Large anterior myocardial infarction (MI) results in acute impairment of left ventricular (LV) function and chronic progression of LV remodeling. Early after MI, elaboration of proinflammatory cytokines and chemokines stimulates the expression of inducible nitric oxide synthase (iNOS), which in turn produces large quantities of nitric oxide. Multiple studies have reported that cardiomyocytes express active iNOS in response to MI; however, previous studies using iNOS knockouts (KO) in mouse models of permanent coronary ligation have reported discordant results regarding the role of iNOS in post-infarction cardiac dysfunction and mortality (1–4). Moreover, no previous study has investigated the role of iNOS in the setting of reperfused MI or the impact of iNOS on regional contractile function or on the time course of post-infarction structural LV remodeling.
Cardiac magnetic resonance imaging (MRI) can serially assess changes in LV size, shape, and function after MI. Cine MRI has previously been used to study LV remodeling (5), cardiac hypertrophy (6), and heart development (7) in mice. Furthermore, contrast-enhanced MRI can accurately and noninvasively determine the size of MI (8), even in mice (9). Finally, myocardial tagging studies have demonstrated the ability to quantify regional intramyocardial contractile function in normal and post-infarction mice (10).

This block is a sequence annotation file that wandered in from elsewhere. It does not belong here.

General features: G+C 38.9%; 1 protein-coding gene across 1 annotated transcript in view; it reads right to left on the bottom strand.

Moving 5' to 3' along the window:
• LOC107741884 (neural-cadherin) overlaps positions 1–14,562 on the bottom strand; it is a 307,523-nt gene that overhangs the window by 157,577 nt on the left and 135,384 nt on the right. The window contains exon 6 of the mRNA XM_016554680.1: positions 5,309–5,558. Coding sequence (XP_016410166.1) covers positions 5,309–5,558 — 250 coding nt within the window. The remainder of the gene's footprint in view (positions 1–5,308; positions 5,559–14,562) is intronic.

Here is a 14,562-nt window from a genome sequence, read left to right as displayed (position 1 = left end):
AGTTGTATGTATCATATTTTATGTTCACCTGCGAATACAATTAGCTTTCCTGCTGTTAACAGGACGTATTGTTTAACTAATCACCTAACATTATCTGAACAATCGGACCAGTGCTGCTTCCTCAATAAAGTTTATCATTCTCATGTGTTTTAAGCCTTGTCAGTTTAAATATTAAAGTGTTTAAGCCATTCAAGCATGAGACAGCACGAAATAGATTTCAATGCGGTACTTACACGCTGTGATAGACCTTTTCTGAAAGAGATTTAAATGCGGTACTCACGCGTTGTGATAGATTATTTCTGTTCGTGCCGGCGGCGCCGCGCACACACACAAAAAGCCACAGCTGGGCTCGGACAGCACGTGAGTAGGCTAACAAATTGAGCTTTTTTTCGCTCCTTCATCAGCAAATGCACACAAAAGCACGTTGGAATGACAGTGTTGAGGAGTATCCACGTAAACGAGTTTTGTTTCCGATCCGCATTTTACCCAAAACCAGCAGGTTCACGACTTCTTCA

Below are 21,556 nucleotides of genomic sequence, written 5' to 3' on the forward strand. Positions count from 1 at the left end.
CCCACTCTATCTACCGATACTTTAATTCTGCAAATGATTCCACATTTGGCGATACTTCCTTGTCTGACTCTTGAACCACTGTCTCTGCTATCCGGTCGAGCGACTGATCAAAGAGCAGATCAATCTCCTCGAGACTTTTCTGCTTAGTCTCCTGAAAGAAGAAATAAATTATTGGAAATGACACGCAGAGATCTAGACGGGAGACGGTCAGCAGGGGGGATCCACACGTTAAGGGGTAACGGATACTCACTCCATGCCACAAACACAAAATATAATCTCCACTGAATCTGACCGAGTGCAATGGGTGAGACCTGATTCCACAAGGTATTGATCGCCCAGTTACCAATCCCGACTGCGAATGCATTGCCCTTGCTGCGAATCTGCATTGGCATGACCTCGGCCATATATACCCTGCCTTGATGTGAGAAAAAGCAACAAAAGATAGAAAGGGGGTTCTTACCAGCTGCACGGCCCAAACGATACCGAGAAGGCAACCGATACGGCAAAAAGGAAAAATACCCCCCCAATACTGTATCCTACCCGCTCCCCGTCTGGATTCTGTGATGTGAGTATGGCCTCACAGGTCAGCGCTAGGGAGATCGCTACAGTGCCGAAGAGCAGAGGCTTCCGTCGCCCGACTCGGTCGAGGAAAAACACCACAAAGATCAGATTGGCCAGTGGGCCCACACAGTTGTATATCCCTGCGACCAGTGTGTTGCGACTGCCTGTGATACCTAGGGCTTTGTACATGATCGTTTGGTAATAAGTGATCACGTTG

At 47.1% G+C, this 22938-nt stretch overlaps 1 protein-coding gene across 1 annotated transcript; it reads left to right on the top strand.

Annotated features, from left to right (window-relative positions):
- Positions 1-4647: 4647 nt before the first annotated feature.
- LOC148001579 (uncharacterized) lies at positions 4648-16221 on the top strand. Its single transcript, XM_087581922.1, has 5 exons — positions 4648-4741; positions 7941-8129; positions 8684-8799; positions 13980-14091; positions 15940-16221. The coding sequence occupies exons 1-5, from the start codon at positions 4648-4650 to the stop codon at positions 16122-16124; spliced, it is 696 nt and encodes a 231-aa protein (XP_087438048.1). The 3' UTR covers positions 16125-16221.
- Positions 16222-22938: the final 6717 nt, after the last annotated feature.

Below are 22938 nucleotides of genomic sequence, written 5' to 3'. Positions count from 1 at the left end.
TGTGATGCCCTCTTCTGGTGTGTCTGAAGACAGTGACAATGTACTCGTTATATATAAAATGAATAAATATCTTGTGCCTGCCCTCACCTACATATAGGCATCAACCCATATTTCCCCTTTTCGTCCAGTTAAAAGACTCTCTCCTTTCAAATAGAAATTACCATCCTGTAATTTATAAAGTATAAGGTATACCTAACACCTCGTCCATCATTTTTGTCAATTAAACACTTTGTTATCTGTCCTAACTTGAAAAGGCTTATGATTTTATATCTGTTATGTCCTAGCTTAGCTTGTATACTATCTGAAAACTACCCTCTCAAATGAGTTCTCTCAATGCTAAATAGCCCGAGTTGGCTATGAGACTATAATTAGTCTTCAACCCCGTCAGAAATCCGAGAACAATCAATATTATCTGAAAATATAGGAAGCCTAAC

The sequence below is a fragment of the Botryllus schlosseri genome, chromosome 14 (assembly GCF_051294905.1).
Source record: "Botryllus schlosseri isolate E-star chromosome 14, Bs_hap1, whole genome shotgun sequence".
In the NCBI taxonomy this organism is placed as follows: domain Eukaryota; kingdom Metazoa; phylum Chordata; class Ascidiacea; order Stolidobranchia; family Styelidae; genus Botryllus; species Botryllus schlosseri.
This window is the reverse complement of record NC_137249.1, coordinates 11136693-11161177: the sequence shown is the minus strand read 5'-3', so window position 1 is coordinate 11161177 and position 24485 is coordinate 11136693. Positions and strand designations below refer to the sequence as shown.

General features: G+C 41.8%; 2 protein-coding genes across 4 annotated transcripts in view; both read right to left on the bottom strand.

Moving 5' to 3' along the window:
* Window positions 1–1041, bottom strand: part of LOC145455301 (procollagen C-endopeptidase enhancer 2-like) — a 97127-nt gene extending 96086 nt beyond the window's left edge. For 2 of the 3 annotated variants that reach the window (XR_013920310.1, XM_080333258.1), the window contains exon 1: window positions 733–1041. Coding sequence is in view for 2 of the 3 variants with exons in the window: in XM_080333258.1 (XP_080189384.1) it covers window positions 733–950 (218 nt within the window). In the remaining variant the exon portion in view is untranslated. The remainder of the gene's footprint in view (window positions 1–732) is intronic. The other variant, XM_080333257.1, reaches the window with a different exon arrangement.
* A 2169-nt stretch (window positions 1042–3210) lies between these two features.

The objective of the present study was to test the hypothesis that iNOS KO mice would exhibit improvements in regional function, reduced LV remodeling, and reduced wall thinning after reperfused MI compared with wild-type (WT) mice.
All animals were studied under protocols approved by the University of Virginia Animal Care and Use Committee. The iNOS KO mice were generated as previously described (11) and were congenic with C57Bl/6. Age- and weight-matched WT C57Bl/6 mice were obtained from Jackson Labs (Bar Harbor, Maine). Myocardial infarction was induced with a 1-h occlusion of the left anterior descending coronary artery followed by reperfusion (5). Four WT and 4 KO male mice were studied by immunohistochemistry at days 1 and 28 after MI. Another 4 WT and 3 KO mice were used in serial studies of plasma nitrite/nitrate (NOx) levels after MI. Twelve WT and 12 KO male mice were studied by cardiac MRI at baseline (Bsl) and at post-MI days 1, 7, and 28.